Grain Duty

Grain Duty

 

a duty imposed on imported grain and grain products.

Duties and quotas on imported grain and grain products have served as fundamental political and trade tools of agrarian protectionism in the industrially developed capitalist countries. In the formative years of capitalism the bourgeoisie pursued a highly protectionist policy. One of the first countries to introduce grain import duties was Great Britain (see). Under the advanced industrial capitalism of the mid–19th century, the transition to a system of free trade brought about a sharp reduction in grain duties first in Great Britain and then in the Netherlands (1847), Denmark (1848), Belgium (1850), and Germany (1857). In Great Britain duties on grain products were abolished in 1846.

In the imperialist stage of capitalism grain duties were raised again in a number of countries. The world economic crisis of 1873, the decline in agricultural prices, and the growth of competition from overseas suppliers of cheap grain gave rise to an increase in grain duties in such countries as Germany (1879), Italy (1883), and France (1885).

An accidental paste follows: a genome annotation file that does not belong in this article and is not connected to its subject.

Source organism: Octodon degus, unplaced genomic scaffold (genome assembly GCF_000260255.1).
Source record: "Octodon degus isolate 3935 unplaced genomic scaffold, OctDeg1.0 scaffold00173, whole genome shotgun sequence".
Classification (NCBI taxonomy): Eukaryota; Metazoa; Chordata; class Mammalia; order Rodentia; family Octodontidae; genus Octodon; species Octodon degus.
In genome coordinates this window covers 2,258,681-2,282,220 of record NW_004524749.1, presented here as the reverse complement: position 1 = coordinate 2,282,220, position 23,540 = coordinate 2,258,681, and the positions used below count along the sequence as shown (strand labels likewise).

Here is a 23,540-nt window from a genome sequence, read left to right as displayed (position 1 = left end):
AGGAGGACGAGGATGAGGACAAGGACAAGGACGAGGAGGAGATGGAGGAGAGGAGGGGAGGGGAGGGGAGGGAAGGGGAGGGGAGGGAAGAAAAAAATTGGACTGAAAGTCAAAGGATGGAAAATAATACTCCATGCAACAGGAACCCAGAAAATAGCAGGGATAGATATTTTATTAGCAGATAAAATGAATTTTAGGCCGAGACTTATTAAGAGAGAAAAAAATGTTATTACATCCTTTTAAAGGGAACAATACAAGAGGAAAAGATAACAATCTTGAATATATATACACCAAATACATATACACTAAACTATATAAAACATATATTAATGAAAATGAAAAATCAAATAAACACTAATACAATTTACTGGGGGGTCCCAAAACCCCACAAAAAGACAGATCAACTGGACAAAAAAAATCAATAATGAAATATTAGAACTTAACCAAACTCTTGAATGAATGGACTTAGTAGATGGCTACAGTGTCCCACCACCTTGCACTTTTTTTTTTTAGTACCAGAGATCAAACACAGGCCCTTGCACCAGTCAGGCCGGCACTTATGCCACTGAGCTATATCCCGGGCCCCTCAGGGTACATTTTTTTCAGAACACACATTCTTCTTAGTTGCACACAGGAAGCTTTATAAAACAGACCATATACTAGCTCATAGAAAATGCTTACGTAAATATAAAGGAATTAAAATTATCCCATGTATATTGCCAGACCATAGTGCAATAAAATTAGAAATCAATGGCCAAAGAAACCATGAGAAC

The world economic crisis of 1929–33 led to intensified protectionism in many grain-importing countries. Grain duties were abolished in most countries during World War II, only to be reestablished at high levels in the early postwar years. When a number of countries, including the USA, Great Britain, France, and the Federal Republic of Germany, subsequently lowered their import duties, another barrier appeared—the compensatory import levy, which is in fact a covert import duty. The amount of the levy varies according to the ratio of domestic prices to world-market prices. Providing more flexible protection against outside competition than does a grain duty, the compensatory import levy is the principal tool used by present-day agrarian protectionists. It has been widely employed in Western Europe since the formation of the European Economic Community (EEC), which applies it to all cereal imports. Australia, Sweden, and Switzerland also use compensatory import levies for cereal imports.

Grain export duties, used primarily for revenue purposes, were abolished in most countries between 1850 and 1870.

A. B. SHAGURIN

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